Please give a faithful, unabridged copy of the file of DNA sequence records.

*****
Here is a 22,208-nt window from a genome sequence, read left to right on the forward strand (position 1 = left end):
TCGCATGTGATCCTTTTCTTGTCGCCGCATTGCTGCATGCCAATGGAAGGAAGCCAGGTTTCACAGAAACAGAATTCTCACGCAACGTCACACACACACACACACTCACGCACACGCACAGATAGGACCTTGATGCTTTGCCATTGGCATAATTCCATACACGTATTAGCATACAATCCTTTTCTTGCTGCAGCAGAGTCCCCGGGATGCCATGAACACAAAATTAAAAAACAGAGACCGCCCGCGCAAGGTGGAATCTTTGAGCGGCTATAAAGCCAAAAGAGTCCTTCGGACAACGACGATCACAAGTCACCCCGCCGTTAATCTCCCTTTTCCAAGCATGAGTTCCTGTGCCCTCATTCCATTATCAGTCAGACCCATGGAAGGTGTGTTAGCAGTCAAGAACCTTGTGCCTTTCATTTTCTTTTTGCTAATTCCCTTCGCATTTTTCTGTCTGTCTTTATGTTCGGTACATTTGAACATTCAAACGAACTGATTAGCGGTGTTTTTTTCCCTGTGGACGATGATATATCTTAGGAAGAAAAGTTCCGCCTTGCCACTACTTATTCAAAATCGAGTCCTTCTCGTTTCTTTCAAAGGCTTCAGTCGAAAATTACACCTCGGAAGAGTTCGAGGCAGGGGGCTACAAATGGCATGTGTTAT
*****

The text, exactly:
Here is a 22,208-nt window from a genome sequence, read left to right on the forward strand (position 1 = left end):
TCGCATGTGATCCTTTTCTTGTCGCCGCATTGCTGCATGCCAATGGAAGGAAGCCAGGTTTCACAGAAACAGAATTCTCACGCAACGTCACACACACACACACACTCACGCACACGCACAGATAGGACCTTGATGCTTTGCCATTGGCATAATTCCATACACGTATTAGCATACAATCCTTTTCTTGCTGCAGCAGAGTCCCCGGGATGCCATGAACACAAAATTAAAAAACAGAGACCGCCCGCGCAAGGTGGAATCTTTGAGCGGCTATAAAGCCAAAAGAGTCCTTCGGACAACGACGATCACAAGTCACCCCGCCGTTAATCTCCCTTTTCCAAGCATGAGTTCCTGTGCCCTCATTCCATTATCAGTCAGACCCATGGAAGGTGTGTTAGCAGTCAAGAACCTTGTGCCTTTCATTTTCTTTTTGCTAATTCCCTTCGCATTTTTCTGTCTGTCTTTATGTTCGGTACATTTGAACATTCAAACGAACTGATTAGCGGTGTTTTTTTCCCTGTGGACGATGATATATCTTAGGAAGAAAAGTTCCGCCTTGCCACTACTTATTCAAAATCGAGTCCTTCTCGTTTCTTTCAAAGGCTTCAGTCGAAAATTACACCTCGGAAGAGTTCGAGGCAGGGGGCTACAAATGGCATGTGTTAT